As Ramadan draws to a close, Muslims around the world will be celebrating Eid al-Fitr. It is an important celebration in Islam that takes place after the holy month of Ramadan and an occasion many Muslims look forward to every year. The day is full of gifts, food, good company, and memories.
Everyone wakes up early in the morning, and the usual routine begins: last-minute ironing, siblings fighting over who gets to use the bathroom first, and dads yelling from the front yard to hurry so that everyone can make the Eid prayer. Everyone squishes in the car and smiles as they head to the mosque.
Pictures are taken from every angle, hugs are given to everyone, and the prayer room is filled with the smell of food. The phrase “Eid Mubarak,” which translates to “Blessed Eid,” is said hundreds of times to different people. After prayer, everyone will get to eat breakfast in the morning, after a month of not being able to. The coffee tastes better, donuts are sweeter, and the sun shines a little brighter. Friends talk and laugh, adults chat over chai, and kids chase each other around. After being at the mosque for hours, families will head home for a more intimate celebration with their closest loved ones.
Various cultures will have different sweets for everyone to snack on. Desi families might have carrot halwa, a dish made from grated carrots and mixed with various spices like cardamom, sugar, and cream. Arab households could serve kleichas, which are cookies with slightly spiced dough and filled with date paste or a mix of walnuts and sugar. Turkish families might have classic sweets such as baklava or Turkish delights. The possibilities are endless and serve as a teaser to the feast that will come later. Tables are filled with food that many have craved over the past month, sweets, and an array of options to choose from. Plates are piled high, and cups are refilled as people enjoy their meals. Families will eat and talk the night away as the new moon shines brightly over the sky.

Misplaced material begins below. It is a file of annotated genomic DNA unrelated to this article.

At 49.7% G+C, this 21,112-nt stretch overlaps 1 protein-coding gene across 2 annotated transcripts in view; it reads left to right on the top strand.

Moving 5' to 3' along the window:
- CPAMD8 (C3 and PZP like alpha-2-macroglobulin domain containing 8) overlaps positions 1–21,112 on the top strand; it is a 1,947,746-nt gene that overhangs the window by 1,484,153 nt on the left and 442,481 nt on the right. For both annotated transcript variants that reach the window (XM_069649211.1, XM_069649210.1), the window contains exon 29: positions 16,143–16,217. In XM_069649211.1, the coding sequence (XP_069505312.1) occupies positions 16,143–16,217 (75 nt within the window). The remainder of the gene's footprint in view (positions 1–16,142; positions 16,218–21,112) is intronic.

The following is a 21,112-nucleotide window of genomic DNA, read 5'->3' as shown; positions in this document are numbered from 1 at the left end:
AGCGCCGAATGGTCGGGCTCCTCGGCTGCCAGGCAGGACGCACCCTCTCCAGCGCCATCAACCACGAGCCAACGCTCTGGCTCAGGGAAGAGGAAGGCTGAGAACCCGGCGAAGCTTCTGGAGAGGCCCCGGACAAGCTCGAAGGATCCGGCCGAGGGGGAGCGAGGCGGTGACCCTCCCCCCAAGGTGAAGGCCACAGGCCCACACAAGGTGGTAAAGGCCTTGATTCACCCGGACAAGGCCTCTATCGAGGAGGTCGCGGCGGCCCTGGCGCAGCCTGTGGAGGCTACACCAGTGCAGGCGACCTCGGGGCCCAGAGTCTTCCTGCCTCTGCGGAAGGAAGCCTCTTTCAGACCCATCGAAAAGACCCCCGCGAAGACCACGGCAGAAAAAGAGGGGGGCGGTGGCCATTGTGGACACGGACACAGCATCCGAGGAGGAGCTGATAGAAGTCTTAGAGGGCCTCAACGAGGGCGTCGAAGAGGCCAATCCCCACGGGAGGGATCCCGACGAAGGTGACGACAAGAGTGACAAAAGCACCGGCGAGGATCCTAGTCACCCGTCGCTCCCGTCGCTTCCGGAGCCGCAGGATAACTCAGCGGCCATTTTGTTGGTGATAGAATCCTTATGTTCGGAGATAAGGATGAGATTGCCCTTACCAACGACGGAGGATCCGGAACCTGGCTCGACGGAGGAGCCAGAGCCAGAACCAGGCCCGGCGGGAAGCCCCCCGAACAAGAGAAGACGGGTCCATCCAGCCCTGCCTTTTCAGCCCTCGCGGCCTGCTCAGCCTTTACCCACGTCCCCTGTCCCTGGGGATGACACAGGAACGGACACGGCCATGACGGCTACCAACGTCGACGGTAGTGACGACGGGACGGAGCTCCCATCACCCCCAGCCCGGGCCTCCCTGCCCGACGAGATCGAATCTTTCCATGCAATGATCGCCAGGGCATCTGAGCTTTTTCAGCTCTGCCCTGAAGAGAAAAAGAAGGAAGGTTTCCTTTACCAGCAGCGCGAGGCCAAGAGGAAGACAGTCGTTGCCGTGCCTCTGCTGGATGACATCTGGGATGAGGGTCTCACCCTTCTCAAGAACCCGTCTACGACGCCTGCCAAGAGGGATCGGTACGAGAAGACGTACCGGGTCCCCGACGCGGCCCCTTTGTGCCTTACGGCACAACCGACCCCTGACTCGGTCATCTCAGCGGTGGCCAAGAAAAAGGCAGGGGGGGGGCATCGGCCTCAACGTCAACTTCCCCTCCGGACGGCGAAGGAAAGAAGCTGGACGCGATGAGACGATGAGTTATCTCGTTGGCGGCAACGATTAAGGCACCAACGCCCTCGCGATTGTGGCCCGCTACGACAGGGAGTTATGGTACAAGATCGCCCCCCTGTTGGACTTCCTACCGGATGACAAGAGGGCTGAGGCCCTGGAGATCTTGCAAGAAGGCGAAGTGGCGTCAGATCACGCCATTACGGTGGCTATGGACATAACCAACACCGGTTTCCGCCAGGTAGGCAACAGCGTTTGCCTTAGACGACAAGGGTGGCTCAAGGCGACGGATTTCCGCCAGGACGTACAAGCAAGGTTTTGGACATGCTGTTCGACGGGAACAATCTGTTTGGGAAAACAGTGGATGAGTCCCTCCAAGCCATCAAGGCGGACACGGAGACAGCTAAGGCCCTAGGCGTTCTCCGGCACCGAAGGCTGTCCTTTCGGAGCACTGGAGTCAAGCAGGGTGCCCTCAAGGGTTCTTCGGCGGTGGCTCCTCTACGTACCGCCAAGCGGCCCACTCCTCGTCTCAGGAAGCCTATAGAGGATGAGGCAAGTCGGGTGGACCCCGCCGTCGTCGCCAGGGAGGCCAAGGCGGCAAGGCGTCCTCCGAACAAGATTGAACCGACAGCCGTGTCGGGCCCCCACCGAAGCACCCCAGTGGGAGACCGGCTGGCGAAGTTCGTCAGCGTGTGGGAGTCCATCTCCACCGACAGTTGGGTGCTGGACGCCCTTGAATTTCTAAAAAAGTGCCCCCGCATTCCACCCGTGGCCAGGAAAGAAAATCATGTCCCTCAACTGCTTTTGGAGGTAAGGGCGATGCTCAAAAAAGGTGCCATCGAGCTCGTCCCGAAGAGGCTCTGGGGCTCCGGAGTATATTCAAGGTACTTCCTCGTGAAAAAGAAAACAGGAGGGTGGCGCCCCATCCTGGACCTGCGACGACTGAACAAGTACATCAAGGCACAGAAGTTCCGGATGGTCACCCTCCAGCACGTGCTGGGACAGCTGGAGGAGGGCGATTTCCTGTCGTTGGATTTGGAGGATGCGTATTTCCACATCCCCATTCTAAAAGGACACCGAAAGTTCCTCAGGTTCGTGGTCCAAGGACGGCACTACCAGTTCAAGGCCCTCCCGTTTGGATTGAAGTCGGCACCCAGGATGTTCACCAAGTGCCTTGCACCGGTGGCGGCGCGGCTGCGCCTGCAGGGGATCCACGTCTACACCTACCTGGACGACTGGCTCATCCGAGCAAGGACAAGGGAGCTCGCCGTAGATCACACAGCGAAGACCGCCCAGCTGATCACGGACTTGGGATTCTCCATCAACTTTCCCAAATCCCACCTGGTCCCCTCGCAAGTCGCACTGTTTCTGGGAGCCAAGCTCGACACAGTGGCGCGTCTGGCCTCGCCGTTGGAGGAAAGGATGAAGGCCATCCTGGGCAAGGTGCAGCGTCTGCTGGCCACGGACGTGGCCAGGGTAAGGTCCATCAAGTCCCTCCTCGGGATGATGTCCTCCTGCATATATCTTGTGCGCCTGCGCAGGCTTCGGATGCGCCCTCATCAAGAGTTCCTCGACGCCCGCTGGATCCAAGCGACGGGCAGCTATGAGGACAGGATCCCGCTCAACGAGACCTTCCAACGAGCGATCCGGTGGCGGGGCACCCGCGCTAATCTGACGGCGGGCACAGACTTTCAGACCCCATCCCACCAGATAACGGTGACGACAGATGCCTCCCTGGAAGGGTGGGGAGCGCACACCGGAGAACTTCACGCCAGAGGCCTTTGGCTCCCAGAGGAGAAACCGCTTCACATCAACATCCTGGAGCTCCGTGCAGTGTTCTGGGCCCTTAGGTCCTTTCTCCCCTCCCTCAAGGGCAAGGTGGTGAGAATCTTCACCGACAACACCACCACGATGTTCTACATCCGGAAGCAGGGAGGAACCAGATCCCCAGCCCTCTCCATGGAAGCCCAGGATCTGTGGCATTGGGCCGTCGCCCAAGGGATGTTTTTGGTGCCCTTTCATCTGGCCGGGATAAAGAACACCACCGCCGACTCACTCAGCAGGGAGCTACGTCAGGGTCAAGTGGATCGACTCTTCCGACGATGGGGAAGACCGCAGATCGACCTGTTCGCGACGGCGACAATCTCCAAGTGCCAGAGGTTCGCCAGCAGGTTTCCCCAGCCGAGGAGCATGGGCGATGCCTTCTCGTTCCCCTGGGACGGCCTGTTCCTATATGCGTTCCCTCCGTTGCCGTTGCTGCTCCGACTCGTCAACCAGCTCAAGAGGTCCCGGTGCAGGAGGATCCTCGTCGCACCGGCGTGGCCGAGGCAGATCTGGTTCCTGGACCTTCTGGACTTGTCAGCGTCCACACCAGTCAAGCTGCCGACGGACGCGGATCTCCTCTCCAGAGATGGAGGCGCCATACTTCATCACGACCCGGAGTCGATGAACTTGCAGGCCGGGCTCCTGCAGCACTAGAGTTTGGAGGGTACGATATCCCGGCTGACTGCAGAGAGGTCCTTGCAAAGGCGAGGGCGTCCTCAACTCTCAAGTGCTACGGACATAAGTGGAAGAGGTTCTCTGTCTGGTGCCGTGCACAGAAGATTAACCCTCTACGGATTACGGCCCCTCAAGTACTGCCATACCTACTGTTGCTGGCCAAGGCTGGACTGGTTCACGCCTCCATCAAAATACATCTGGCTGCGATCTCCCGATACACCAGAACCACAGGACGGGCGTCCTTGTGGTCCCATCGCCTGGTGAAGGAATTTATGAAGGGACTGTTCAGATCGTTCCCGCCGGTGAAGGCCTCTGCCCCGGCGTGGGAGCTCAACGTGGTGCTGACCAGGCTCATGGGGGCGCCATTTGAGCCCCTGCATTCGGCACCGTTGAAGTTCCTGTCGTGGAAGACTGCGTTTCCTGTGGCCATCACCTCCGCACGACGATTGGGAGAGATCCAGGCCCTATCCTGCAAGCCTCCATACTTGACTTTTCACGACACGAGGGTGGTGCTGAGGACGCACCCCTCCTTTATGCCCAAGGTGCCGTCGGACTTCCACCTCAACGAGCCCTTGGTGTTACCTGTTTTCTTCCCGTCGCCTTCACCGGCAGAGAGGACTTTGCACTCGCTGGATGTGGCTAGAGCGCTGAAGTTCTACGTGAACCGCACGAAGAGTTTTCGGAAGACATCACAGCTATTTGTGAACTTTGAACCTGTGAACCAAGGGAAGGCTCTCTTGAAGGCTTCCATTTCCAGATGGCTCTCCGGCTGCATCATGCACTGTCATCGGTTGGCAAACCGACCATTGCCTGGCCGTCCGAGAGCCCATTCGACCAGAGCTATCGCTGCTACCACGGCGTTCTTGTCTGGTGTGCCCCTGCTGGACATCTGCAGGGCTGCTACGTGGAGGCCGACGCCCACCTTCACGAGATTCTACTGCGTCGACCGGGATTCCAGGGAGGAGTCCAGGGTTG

The past year looked different and many had to be creative with their gatherings while restrictions were in place. There were Eid Zoom calls, socially distanced meals, and food deliveries to celebrate the day. With the pandemic keeping everyone from engaging in the usual Eid activities last year, and things slowly coming back to normal, many are looking forward to this year’s celebration. It will be a different event that reminds many of the true meaning of Eid and the value it brings.
We are blessed with good company, good food, and — most importantly– good health, all of which is needed to have a blessed Eid.